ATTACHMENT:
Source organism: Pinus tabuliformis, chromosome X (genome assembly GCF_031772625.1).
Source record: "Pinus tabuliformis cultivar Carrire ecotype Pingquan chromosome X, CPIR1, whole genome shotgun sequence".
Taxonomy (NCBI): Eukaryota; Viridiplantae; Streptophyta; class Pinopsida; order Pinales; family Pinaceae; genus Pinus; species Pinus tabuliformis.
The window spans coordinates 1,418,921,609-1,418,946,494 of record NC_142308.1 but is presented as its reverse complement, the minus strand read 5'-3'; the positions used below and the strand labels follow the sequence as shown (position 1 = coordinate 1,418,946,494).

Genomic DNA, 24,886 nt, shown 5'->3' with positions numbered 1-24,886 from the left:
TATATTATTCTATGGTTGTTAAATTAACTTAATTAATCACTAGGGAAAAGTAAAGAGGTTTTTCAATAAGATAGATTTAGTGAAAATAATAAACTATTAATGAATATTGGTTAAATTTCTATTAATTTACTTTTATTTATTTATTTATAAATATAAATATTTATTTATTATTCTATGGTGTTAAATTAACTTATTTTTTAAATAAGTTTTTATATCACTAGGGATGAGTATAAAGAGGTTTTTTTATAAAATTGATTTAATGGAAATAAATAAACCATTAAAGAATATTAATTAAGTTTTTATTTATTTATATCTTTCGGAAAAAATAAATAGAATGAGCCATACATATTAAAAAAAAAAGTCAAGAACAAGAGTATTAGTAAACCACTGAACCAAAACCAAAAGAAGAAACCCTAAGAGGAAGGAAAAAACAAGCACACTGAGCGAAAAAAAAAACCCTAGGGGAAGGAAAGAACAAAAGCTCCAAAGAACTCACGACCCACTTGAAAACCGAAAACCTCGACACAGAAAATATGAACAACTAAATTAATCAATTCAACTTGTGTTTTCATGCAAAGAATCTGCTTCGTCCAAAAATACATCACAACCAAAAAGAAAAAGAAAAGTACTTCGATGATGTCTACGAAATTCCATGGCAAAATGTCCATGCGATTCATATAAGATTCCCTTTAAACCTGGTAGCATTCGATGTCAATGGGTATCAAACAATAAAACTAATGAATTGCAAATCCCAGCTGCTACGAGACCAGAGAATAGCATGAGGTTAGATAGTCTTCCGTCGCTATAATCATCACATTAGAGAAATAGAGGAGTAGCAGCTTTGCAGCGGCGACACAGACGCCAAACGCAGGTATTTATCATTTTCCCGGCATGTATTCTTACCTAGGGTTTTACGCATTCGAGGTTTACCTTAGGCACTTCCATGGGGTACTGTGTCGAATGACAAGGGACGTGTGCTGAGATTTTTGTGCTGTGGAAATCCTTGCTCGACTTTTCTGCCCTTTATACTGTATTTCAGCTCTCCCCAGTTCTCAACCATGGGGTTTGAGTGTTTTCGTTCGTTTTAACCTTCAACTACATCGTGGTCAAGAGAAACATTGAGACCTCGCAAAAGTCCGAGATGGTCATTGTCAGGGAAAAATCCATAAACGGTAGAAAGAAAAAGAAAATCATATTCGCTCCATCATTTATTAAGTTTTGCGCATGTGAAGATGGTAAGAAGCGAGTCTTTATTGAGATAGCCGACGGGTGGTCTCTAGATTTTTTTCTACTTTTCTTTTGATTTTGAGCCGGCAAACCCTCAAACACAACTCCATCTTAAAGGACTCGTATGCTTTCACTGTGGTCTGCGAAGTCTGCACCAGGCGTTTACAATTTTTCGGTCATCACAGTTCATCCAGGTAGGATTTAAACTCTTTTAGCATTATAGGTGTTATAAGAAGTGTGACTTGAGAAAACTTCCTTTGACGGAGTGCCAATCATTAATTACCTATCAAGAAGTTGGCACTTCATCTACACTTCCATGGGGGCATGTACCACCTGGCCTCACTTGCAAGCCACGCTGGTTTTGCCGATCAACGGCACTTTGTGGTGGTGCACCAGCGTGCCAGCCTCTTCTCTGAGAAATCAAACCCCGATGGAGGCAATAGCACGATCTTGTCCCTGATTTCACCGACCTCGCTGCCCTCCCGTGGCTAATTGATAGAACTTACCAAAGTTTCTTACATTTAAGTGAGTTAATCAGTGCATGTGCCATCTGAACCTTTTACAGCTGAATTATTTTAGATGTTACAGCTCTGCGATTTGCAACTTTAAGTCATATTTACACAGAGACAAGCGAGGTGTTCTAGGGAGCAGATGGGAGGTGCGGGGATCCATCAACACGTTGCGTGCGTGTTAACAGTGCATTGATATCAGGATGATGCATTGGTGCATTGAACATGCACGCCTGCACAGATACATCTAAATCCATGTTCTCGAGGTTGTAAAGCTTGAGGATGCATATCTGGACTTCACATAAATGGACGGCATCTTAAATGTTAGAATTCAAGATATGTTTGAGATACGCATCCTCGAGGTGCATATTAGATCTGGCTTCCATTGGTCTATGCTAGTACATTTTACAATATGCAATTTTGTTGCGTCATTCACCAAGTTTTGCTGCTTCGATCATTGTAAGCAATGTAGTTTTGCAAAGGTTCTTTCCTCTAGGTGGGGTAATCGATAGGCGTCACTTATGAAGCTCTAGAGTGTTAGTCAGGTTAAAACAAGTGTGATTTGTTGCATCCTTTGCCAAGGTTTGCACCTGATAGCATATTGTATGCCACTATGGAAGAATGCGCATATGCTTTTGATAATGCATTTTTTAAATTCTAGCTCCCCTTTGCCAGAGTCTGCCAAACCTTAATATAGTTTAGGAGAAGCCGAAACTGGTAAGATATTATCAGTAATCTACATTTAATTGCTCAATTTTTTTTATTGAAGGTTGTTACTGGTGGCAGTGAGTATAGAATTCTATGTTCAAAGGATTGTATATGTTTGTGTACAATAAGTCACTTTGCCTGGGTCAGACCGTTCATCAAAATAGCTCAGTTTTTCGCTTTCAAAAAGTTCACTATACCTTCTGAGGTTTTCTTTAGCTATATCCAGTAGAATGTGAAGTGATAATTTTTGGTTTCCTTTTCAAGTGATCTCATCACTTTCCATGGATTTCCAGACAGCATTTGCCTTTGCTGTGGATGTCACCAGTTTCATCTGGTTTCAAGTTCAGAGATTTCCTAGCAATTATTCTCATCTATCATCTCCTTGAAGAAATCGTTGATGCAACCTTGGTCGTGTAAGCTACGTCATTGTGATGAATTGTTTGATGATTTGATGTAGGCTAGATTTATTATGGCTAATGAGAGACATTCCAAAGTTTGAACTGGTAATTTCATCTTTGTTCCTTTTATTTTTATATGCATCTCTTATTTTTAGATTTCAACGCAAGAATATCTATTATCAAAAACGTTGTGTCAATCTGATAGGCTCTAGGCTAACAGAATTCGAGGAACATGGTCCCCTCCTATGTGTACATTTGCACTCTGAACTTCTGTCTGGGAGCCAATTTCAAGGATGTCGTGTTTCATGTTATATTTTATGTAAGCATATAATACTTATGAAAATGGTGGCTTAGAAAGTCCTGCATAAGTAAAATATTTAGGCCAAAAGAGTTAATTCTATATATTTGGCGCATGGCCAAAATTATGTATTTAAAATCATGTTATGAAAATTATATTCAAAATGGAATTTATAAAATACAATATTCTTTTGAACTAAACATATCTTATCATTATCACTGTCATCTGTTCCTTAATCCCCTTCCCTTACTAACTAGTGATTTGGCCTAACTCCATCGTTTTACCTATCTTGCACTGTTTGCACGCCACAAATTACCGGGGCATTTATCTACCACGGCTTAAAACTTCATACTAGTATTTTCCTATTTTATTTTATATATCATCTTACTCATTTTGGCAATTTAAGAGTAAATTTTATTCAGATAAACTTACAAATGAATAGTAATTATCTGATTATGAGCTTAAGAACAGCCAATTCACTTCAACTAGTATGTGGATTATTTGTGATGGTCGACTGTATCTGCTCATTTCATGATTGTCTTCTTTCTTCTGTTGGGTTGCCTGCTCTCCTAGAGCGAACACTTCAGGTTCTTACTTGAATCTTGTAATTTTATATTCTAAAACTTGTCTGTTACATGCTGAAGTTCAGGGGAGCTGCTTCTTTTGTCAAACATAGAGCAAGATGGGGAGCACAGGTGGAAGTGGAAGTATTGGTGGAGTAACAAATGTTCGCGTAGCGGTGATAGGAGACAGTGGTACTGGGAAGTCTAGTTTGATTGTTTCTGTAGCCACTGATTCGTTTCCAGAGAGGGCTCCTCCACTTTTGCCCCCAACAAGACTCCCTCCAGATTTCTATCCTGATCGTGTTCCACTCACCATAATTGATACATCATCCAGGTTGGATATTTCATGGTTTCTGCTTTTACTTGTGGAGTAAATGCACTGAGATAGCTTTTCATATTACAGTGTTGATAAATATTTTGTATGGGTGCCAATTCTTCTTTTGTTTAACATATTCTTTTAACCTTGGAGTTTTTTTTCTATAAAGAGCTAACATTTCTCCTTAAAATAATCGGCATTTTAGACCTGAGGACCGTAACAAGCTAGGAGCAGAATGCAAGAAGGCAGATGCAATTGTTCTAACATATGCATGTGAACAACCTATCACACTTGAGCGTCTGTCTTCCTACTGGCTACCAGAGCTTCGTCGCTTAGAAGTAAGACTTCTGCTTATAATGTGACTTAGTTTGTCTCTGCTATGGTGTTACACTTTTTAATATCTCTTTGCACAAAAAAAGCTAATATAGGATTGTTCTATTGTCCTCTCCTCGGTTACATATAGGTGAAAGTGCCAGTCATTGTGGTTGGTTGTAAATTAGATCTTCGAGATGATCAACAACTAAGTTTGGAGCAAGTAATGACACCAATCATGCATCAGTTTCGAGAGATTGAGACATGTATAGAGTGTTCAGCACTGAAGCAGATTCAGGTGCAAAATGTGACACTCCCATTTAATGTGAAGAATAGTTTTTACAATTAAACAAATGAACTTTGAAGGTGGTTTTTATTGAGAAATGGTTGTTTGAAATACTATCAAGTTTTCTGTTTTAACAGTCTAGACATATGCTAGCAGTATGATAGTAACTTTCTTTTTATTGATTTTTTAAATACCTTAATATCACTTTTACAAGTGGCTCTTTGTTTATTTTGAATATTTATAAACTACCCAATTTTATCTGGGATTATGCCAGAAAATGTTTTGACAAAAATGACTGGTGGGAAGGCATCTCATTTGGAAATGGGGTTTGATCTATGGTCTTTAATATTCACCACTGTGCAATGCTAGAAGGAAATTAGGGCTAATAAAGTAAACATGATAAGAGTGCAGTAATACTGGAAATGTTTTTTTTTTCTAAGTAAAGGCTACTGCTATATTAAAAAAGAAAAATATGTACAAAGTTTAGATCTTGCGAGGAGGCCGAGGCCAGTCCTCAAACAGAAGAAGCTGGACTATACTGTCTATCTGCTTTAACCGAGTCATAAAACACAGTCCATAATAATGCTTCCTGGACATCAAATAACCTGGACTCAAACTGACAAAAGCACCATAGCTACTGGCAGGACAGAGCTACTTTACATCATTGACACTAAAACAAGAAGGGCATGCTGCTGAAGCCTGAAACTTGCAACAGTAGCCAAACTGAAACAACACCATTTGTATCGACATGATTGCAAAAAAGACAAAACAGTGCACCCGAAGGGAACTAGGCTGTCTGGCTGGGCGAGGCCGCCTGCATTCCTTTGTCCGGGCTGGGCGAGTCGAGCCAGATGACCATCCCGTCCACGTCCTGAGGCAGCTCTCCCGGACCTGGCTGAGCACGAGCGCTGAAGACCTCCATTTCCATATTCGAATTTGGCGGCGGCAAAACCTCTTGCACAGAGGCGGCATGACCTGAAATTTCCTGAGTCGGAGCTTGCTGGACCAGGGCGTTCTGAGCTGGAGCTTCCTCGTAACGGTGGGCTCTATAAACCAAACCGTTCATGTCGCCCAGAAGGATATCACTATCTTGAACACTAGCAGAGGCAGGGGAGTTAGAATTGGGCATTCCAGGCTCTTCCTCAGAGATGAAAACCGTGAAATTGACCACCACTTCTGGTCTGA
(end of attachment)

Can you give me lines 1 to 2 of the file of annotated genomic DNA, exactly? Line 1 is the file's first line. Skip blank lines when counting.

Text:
Source organism: Pinus tabuliformis, chromosome X (genome assembly GCF_031772625.1).
Source record: "Pinus tabuliformis cultivar Carrire ecotype Pingquan chromosome X, CPIR1, whole genome shotgun sequence".